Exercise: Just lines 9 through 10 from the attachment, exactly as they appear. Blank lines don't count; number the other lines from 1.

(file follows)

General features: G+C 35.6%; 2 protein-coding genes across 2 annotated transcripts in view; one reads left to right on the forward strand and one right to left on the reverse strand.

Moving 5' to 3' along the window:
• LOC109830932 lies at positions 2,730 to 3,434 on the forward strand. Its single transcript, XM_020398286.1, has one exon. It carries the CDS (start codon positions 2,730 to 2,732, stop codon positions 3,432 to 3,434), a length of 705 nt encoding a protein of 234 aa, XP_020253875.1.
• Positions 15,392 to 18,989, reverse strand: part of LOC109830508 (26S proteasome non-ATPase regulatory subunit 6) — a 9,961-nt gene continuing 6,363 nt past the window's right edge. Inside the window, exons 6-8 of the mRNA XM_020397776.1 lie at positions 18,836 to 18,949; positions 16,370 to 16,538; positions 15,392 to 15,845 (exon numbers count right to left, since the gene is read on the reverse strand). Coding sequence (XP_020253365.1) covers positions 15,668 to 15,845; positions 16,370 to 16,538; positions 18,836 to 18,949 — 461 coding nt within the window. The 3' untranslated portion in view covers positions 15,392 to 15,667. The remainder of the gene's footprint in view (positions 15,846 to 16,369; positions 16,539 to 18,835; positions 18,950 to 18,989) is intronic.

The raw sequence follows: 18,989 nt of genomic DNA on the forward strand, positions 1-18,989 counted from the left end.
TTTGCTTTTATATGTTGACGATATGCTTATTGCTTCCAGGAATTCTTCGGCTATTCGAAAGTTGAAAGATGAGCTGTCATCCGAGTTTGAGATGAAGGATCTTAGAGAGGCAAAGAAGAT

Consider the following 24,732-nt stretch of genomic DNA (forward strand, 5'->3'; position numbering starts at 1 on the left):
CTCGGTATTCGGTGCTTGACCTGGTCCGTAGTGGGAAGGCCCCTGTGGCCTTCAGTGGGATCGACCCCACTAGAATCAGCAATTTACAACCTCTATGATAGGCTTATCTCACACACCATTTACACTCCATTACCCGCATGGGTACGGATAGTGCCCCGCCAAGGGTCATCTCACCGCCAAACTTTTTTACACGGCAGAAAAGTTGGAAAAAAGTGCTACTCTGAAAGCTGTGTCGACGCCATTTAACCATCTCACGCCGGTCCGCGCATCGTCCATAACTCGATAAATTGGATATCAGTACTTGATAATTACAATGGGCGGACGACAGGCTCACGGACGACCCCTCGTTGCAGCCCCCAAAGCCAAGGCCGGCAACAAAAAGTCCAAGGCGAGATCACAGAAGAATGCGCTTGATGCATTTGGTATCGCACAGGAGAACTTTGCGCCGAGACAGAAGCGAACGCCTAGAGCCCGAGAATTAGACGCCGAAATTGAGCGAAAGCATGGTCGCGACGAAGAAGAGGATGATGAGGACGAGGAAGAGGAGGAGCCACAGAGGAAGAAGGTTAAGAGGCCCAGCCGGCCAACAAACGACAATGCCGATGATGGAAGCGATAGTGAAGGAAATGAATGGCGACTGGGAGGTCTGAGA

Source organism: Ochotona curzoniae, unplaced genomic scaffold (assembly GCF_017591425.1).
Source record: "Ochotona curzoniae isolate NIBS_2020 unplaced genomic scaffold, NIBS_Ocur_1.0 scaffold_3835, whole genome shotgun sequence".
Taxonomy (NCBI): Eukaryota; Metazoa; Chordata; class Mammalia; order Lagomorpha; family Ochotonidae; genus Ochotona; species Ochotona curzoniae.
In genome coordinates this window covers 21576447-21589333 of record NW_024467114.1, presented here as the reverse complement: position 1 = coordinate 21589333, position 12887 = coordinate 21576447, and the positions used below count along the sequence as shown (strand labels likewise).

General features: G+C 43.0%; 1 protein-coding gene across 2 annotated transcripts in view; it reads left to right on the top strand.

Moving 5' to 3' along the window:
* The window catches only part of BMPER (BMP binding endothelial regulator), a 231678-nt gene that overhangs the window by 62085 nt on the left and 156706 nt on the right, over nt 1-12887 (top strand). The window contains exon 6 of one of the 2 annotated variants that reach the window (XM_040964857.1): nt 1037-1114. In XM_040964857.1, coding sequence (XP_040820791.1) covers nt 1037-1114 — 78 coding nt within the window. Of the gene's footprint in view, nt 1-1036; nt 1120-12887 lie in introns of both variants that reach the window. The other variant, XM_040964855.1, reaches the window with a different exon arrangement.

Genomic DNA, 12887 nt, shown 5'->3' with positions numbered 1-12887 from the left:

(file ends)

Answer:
Source organism: Ochotona curzoniae, unplaced genomic scaffold (assembly GCF_017591425.1).
Source record: "Ochotona curzoniae isolate NIBS_2020 unplaced genomic scaffold, NIBS_Ocur_1.0 scaffold_3835, whole genome shotgun sequence".